Getting Voted Back onto the Island
Part 4 – Gathering: Tactical, Intellectual, and Societal Needs
By: Dr. Maurice A. Ramirez
An increasing number of business continuity professionals and disaster recovery experts are discovering that the most vulnerable links in the continuity of operations chain are the people a business serves and those who serve them. While this seems intuitively obvious now, for decades, resolving the fragility of technology has been the exclusive focus of the industry.
This series has explored why employees and customers are prone to staying away from business sites, gathering their “tribe” close, and effectively voting businesses off the island. Last month, this series explored Gratifying: Emotional, Interpersonal and Spiritual Needs, discovering that in this technology-centric society, it is not the employer with the best information infrastructure but the employer with the best employee relationships that comes out on top.
Beyond Heart and Soul to Head and Home
Employers that provide for and support their employees’ emotional, interpersonal, and even spiritual needs garner their employees’ loyalty and membership in each employee’s tribe. However, like any member of the tribe, it is not enough to support the tribe’s intangible needs; there must be a contribution to the tribe’s ability to regain self-sufficiency. This requires the employee and the tribe to gain skills and knowledge to assist them in preparing for and responding to a disaster. Additionally, everyone’s connection to the community as it recovers must be promoted and maintained.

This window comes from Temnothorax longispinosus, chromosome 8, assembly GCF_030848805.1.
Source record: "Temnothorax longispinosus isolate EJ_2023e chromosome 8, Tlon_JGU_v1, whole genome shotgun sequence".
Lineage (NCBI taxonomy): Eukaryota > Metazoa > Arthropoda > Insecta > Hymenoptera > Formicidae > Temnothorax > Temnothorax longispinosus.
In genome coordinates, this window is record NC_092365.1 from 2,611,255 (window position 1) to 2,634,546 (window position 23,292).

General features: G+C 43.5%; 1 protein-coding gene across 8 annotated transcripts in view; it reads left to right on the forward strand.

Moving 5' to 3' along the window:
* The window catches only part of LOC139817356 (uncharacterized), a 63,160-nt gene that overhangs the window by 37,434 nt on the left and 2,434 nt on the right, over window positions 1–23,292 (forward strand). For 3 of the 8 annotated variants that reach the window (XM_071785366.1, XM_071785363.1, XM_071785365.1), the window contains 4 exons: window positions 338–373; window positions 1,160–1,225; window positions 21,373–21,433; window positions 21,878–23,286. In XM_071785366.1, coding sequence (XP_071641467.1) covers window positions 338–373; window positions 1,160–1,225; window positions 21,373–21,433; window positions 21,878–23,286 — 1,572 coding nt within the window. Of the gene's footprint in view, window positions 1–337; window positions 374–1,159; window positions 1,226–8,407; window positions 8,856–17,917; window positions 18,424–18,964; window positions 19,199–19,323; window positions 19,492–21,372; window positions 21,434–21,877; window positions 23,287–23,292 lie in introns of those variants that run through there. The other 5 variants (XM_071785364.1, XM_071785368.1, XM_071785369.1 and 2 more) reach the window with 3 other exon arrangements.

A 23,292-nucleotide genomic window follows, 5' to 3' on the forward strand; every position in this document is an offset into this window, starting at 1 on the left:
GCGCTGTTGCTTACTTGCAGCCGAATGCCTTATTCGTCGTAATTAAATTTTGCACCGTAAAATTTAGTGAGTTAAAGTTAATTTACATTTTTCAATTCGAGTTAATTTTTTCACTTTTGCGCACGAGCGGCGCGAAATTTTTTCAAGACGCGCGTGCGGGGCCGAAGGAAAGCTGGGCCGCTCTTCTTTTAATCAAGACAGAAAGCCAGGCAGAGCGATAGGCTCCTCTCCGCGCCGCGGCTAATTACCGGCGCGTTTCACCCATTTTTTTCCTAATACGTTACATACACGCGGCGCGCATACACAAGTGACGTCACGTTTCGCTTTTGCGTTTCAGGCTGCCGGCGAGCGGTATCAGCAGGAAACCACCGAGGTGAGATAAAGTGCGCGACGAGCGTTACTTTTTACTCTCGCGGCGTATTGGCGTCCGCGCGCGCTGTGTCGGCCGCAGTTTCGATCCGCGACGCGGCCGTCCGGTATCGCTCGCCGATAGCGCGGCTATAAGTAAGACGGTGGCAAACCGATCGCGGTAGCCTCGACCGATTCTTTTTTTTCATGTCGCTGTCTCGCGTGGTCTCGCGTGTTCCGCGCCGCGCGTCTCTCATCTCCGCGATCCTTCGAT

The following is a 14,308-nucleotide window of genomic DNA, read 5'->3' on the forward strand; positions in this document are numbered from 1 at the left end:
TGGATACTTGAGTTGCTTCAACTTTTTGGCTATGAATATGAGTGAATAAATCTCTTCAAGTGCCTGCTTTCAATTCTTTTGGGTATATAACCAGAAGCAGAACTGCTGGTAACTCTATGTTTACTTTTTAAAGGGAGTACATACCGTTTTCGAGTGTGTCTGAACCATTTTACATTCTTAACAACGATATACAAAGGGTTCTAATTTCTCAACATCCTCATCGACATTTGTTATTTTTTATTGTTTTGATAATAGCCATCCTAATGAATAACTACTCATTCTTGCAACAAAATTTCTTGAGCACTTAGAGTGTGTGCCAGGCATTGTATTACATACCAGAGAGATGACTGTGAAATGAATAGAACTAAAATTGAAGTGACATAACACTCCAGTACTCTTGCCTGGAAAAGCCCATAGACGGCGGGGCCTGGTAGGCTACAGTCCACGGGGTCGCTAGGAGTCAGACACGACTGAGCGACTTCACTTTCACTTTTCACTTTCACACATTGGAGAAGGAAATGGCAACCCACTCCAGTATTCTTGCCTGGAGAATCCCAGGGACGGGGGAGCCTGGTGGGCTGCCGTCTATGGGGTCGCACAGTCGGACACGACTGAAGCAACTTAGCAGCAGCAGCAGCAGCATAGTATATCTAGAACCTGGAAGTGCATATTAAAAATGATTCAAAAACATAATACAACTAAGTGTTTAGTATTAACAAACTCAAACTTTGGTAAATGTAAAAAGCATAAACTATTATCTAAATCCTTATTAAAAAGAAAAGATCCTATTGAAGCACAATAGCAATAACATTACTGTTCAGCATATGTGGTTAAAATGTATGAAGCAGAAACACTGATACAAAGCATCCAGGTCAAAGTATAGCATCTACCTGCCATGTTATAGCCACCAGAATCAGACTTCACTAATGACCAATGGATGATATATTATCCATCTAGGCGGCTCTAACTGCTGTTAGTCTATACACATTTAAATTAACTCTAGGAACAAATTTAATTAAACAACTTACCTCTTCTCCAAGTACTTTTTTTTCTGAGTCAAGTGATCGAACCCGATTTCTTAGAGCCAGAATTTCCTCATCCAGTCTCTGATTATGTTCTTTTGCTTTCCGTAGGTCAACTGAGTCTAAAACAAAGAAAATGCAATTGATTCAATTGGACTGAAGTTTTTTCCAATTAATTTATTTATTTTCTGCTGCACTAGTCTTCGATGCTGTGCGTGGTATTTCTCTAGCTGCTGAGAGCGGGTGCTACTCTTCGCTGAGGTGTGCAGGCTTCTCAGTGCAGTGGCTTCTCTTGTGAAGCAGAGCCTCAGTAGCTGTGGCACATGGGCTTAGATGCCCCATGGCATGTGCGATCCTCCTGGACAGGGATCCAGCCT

Building for Tactical and Intellectual Success
The “bread and butter” of business continuity planning is the development of skills and knowledge to ensure the uninterrupted operation of the business. Many employers and even business continuity professionals are only coming to realize that an employee can succeed with these skills at work. The employee must be able to adapt and adopt these skills at home to ensure the uninterrupted operations of the tribe. Employers can best contribute to the employee’s tribe in a meaningful way by ensuring that the business continuity and disaster preparedness skills learned in the workplace are also applied at home.
Fortunately, most business continuity skills and preparedness lessons learned in the workplace apply to the employee’s home, family, and tribe.
- Secure critical data and original legal documents in an offsite location, such as a safe deposit box.
- Backup computer records and family photos onto DVD-ROM / CD-ROM, cloud storage, USB drives, or another digital backup.
- Performing yearly reviews of insurance coverage and physical home security.